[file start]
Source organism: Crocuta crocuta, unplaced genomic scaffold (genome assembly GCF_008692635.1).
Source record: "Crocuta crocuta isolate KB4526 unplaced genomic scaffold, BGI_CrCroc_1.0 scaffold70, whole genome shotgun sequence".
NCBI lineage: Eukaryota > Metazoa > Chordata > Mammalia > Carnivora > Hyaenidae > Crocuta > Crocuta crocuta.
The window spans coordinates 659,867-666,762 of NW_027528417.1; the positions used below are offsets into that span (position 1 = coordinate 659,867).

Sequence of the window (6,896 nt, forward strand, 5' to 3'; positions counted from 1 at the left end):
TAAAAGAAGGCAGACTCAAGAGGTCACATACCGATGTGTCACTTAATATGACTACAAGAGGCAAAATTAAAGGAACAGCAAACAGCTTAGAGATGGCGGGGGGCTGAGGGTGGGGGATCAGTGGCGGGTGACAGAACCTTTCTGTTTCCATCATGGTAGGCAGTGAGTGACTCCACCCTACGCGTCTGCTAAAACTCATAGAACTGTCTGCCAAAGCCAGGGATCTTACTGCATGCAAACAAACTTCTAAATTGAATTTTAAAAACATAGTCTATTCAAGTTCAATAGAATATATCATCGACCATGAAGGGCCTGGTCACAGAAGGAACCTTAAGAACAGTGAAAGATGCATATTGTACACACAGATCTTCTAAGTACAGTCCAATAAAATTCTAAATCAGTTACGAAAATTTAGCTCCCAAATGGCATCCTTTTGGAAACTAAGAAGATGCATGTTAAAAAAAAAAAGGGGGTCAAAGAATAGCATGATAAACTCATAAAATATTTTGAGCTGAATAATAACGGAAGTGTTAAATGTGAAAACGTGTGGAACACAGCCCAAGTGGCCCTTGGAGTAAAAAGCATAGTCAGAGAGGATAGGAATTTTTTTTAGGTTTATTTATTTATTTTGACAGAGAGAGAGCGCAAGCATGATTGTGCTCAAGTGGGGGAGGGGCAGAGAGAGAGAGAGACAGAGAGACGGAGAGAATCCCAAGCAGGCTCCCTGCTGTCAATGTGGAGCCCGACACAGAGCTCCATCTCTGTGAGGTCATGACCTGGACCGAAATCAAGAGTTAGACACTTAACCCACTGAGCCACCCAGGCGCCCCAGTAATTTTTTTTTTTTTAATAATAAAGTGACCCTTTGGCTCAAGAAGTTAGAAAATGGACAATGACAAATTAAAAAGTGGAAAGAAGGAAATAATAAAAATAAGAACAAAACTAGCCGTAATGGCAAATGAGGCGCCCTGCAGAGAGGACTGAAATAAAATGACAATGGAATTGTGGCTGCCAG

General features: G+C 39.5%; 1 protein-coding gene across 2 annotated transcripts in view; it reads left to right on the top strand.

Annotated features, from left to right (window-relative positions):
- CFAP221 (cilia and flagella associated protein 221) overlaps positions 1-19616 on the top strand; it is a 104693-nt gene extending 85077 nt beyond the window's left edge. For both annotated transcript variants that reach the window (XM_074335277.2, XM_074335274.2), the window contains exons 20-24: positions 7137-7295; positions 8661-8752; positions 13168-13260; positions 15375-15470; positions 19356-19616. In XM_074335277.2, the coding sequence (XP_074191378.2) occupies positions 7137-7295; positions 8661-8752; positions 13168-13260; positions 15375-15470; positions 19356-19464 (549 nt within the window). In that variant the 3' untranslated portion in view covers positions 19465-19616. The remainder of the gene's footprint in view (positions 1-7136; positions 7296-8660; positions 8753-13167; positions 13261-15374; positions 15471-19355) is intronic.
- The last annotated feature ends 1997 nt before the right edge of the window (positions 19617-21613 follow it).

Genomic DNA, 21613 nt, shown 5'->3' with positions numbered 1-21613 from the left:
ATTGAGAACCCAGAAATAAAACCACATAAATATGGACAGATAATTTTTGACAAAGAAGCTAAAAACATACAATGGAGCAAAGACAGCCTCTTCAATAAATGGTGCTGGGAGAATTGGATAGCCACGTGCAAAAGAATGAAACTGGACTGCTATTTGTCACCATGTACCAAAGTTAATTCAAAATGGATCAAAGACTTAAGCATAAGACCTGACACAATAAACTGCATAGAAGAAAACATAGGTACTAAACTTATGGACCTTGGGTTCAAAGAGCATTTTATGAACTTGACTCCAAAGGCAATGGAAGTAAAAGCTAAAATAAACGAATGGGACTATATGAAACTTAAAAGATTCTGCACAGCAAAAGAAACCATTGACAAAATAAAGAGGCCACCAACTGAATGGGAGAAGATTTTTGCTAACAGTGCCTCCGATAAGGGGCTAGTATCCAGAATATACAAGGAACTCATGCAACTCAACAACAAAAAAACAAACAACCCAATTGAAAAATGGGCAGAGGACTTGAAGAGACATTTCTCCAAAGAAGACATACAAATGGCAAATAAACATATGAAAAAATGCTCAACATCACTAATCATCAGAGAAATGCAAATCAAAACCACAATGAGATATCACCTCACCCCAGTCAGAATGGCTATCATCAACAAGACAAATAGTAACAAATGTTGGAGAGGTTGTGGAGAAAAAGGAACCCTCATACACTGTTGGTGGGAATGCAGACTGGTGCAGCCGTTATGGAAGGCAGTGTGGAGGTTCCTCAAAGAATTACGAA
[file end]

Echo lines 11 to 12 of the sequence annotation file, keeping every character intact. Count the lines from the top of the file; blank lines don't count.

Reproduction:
Genomic DNA, 21613 nt, shown 5'->3' with positions numbered 1-21613 from the left:
ATTGAGAACCCAGAAATAAAACCACATAAATATGGACAGATAATTTTTGACAAAGAAGCTAAAAACATACAATGGAGCAAAGACAGCCTCTTCAATAAATGGTGCTGGGAGAATTGGATAGCCACGTGCAAAAGAATGAAACTGGACTGCTATTTGTCACCATGTACCAAAGTTAATTCAAAATGGATCAAAGACTTAAGCATAAGACCTGACACAATAAACTGCATAGAAGAAAACATAGGTACTAAACTTATGGACCTTGGGTTCAAAGAGCATTTTATGAACTTGACTCCAAAGGCAATGGAAGTAAAAGCTAAAATAAACGAATGGGACTATATGAAACTTAAAAGATTCTGCACAGCAAAAGAAACCATTGACAAAATAAAGAGGCCACCAACTGAATGGGAGAAGATTTTTGCTAACAGTGCCTCCGATAAGGGGCTAGTATCCAGAATATACAAGGAACTCATGCAACTCAACAACAAAAAAACAAACAACCCAATTGAAAAATGGGCAGAGGACTTGAAGAGACATTTCTCCAAAGAAGACATACAAATGGCAAATAAACATATGAAAAAATGCTCAACATCACTAATCATCAGAGAAATGCAAATCAAAACCACAATGAGATATCACCTCACCCCAGTCAGAATGGCTATCATCAACAAGACAAATAGTAACAAATGTTGGAGAGGTTGTGGAGAAAAAGGAACCCTCATACACTGTTGGTGGGAATGCAGACTGGTGCAGCCGTTATGGAAGGCAGTGTGGAGGTTCCTCAAAGAATTACGAA